Tag Archives: Elisabeth Freeman

New York State’s wagon women are Rosalie Jones, Elisabeth Freeman & Edna Kearns: a special for Women’s History Month

Rosalie Gardiner JonesThe “Spirit of 1776″ suffrage campaign wagon in the collection of the NYS Museum is a terrific jumping-off point when telling the suffrage story. New York State is not only the “Cradle” of the women’s rights movement in the U.S., but New York has its three wagon women: Rosalie Jones, Elisabeth Freeman, and Edna Kearns. All three suffrage activists drove horse-drawn wagons on Long Island and beyond that figured prominently in suffrage activist tactics and strategies in the period from 1913 to about 1915.

Only one horse-drawn wagon used for grassroots campaigning remains from this period, and that’s the “Spirit of 1776″ used by Edna Kearns in the collection of the New York State Museum.

Rosalie and Elisabeth garnered considerable attention, especially in rural areas, when they traveled by wagon to Ohio and Washington, DC. Women traveling in a horse-drawn vehicle represented a novel attraction along the road, and it enabled face-to-face contact with many voters who otherwise would not have heard the women’s message.

See video on Rosalie Jones. Elisabeth Freeman’s great niece, Peg Johnston, has been telling Elisabeth’s story through a web site loaded with detail. Long Island historian Natalie Naylor considers suffragist Rosalie Jones one of her favorite characters from history. See Natalie Naylor’s book that features Roaslie Jones, as does the book on Long Island suffragists by Antonia Petrash.

And of course, there’s my grandmother Edna Kearns who has been inspiring me for years to learn more about the suffrage movement and spread the word through Suffrage Wagon News Channel. The great part is that Rosalie, Elisabeth and Edna worked together in the cause, and today we carry on the message of this early wave of voting activists.

Suffrage hikers to Washington DC are captured on film

Suffragist Elisabeth Freeman on her soapbox. From the web site elisabethfreeman.org published by her great niece, Peg Johnston.

There’s very little film footage from the suffrage movement, so this 80-second clip from the National Film Preservation Foundation is a treasure. It’s entitled “On to Washington.” The occasion is the suffrage hiking march with Rosalie Jones and Elisabeth Freeman and others who headed south to Washington, DC to join the suffrage parade scheduled to coincide with the inauguration of U.S. President Woodrow Wilson in 1913. My grandparents Edna and Wilmer Kearns marched in that parade, along with Serena Kearns, my mother’s older sister who was born in 1905.

Grandmother Edna Kearns worked on Long Island suffrage organizing with both Rosalie Jones and Elisabeth Freeman. Jones was born and raised on Long Island where she carried out a significant amount of grassroots suffrage work. Elisabeth Freeman was born in England and became a paid organizer for the  movement. Rosalie, Elisabeth, Edna Kearns (along with Wilmer and Serena Kearns) and others started out on the march to Albany from NYC to see the governor about Votes for Women the first week in January of 1914.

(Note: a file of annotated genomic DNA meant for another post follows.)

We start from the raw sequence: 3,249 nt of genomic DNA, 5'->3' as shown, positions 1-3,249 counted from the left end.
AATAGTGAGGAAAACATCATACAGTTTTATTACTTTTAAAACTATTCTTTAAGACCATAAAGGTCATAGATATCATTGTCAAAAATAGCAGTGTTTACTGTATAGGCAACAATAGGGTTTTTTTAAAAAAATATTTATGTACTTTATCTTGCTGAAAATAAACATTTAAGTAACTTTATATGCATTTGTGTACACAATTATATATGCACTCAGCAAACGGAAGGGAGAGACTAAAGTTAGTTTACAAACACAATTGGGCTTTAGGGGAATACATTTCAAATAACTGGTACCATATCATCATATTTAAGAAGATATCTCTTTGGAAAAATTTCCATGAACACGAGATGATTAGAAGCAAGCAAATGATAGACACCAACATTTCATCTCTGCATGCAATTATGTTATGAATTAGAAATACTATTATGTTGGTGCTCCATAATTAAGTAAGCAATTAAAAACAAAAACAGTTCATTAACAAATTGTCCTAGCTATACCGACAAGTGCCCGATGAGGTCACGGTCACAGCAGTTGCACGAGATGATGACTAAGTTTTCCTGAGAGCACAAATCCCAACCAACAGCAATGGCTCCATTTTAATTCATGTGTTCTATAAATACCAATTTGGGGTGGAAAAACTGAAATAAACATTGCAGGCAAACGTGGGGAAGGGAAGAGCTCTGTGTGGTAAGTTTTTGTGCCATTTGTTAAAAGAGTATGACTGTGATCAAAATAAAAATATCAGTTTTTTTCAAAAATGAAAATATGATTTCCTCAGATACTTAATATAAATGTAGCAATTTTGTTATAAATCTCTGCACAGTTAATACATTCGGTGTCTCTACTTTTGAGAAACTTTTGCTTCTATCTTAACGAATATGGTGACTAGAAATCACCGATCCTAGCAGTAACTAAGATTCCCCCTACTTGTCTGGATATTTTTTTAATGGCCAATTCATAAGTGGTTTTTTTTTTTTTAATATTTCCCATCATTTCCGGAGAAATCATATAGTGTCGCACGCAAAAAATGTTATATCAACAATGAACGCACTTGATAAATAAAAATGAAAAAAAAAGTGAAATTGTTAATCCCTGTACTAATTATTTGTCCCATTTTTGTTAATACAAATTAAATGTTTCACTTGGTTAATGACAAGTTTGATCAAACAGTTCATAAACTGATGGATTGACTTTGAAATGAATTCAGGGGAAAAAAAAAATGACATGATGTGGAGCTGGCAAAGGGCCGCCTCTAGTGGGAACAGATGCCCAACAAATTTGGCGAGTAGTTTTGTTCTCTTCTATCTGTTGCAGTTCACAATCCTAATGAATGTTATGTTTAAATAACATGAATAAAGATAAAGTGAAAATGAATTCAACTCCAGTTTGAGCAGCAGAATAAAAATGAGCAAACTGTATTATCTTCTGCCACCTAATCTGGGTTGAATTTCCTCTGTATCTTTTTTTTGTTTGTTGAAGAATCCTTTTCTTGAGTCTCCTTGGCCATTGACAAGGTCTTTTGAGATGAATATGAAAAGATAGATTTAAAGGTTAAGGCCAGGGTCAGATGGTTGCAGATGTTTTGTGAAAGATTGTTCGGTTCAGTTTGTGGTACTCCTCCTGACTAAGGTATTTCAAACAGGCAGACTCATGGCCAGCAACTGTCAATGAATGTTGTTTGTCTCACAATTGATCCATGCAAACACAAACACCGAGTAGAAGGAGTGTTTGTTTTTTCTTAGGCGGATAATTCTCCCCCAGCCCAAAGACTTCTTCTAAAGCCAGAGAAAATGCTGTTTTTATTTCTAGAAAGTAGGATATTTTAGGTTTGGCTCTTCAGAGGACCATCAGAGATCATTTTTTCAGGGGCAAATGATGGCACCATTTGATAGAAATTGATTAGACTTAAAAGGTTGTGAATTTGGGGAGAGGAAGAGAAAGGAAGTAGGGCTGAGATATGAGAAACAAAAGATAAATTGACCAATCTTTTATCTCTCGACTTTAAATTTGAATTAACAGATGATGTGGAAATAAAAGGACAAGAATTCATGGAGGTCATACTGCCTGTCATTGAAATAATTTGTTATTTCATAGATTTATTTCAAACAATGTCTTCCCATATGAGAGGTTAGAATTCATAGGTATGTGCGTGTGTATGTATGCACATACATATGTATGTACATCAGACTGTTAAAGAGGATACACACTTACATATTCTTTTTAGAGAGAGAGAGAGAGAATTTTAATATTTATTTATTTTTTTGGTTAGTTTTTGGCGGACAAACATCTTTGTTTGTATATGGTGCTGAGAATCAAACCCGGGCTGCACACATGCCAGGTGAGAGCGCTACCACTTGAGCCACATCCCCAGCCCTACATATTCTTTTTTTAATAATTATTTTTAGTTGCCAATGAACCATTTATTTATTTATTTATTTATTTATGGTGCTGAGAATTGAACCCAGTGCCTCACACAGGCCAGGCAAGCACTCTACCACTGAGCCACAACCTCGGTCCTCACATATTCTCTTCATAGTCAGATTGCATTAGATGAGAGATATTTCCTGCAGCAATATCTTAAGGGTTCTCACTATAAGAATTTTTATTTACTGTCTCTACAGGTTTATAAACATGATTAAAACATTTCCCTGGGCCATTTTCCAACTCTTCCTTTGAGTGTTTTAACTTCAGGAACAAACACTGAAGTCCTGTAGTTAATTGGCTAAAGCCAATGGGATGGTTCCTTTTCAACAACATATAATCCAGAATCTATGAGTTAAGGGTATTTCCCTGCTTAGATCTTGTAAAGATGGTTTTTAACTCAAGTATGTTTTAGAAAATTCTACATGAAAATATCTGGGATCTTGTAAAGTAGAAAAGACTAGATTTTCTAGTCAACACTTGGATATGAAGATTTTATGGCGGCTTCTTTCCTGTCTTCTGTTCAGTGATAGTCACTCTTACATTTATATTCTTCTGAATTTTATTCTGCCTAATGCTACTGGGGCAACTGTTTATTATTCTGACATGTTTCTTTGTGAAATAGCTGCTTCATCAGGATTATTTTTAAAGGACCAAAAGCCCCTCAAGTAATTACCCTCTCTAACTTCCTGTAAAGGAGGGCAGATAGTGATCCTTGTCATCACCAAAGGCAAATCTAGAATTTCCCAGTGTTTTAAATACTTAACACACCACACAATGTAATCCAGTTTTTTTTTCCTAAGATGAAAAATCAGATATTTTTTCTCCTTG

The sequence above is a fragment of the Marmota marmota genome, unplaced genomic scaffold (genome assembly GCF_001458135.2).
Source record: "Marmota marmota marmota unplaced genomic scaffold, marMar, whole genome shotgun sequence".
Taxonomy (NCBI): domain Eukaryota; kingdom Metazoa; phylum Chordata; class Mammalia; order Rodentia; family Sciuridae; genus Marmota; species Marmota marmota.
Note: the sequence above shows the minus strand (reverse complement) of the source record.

Elisabeth Freeman’s web site is published by Elisabeth Freeman’s great niece, Peg Johnston of Binghamton, NY. Visit the Suffrage Wagon News Channel’s new platform.

Water Dumped on Suffs’ Heads

Speaking from soap boxes in the street wasn’t an activity without its risks, as is noted by this June 30, 1914 New York Times article about an associate of my grandmother, Martha Klatschken, who had cold water dumped on her head when she was out advocating for Votes for Women at Twelfth Street and Avenue B in NYC.

With the observance of Martin Luther King Day this week, there’s also an awareness of other civil rights movements in the U.S., including the woman’s suffrage movement.

Below: Go to the web site about Elizabeth Freeman for more information: www.elizabethfreeman.org

Elisabeth Freeman on a soapbox, speaking for Votes for Women

Long and Short Suffrage Hikes

A rare and precious film clip of 1913 showing Rosalie Jones and Elisabeth Freeman leaving on a hike to Washington, DC for suffrage gives a sense of, not only their courage, but the intense interest in women voting and the need to accelerate the pressure. The story in my family was that my grandmother, Edna Buckman Kearns, planned to take the wagon, the “Spirit of 1776,” on the long trip with Rosalie and Elisabeth, but she backed out at the last minute for health reasons. Edna went to the big march in Washington, but couldn’t commit to the long ordeal of the hikers underwent.

Edna, her husband Wilmer Kearns and their daughter Serena Kearns accompanied Rosalie Jones and Elisabeth Freeman on the 1914 hike to Albany in January, no small accomplishment. Hiking as a media event in the suffrage movement received considerable publicity.